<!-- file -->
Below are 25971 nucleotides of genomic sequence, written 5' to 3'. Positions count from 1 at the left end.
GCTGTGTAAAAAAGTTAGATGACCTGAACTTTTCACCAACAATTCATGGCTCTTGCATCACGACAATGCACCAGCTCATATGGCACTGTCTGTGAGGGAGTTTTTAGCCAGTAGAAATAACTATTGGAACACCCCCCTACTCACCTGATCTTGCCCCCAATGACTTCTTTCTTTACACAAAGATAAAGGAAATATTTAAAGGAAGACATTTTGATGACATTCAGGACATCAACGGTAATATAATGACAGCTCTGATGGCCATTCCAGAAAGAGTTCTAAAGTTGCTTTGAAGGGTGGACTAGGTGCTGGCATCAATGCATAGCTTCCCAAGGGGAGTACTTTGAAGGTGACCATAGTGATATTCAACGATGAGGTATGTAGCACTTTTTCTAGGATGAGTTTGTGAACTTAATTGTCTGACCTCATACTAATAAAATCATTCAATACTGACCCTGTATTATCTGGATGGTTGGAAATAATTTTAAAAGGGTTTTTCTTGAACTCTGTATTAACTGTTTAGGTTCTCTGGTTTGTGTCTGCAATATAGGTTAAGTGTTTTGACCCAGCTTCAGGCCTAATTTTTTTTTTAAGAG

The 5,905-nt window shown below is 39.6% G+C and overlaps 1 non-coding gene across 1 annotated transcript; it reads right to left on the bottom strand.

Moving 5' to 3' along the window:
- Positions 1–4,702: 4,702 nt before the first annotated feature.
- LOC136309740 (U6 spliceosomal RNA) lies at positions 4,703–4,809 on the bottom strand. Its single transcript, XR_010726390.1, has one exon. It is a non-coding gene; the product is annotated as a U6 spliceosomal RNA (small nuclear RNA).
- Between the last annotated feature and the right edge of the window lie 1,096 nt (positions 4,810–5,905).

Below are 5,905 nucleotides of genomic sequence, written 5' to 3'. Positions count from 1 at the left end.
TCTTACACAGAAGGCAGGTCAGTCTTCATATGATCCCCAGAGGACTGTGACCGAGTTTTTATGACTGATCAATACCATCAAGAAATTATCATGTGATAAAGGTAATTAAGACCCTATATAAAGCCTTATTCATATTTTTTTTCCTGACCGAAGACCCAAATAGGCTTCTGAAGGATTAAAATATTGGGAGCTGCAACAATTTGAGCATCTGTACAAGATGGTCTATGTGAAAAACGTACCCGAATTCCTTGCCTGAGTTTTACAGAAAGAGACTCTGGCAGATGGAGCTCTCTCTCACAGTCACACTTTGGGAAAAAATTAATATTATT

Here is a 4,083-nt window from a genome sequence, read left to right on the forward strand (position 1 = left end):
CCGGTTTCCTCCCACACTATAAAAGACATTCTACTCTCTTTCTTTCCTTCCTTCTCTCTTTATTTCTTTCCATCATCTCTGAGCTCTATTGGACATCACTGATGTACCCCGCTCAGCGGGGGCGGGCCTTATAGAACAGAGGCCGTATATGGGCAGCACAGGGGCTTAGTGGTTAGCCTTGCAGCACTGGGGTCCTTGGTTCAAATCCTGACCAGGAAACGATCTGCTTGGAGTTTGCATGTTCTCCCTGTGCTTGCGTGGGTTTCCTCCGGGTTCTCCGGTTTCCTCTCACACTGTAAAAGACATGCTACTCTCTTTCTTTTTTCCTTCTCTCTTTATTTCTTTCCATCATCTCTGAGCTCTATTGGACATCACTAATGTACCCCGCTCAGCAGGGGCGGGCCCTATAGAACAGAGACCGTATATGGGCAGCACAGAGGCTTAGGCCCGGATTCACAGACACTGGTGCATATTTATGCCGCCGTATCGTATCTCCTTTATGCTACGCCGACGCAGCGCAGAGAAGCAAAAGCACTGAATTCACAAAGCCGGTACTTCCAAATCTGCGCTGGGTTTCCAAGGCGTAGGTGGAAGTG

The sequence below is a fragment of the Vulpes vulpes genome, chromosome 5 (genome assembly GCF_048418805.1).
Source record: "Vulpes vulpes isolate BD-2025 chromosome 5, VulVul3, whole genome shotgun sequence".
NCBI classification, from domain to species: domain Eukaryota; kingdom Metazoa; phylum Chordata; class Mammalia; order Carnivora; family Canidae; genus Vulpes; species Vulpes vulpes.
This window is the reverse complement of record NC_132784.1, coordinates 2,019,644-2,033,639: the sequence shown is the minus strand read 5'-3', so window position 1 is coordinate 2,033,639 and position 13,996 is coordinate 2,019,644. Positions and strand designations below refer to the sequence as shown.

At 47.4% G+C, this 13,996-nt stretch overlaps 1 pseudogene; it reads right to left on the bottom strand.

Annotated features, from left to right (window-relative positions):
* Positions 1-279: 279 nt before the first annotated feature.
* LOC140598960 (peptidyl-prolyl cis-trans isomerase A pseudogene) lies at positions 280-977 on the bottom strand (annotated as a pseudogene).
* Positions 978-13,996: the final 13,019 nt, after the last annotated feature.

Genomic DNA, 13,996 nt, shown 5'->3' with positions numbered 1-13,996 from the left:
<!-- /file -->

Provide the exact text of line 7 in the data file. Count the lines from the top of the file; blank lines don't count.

- Between the last annotated feature and the right edge of the window lie 1,096 nt (positions 4,810–5,905).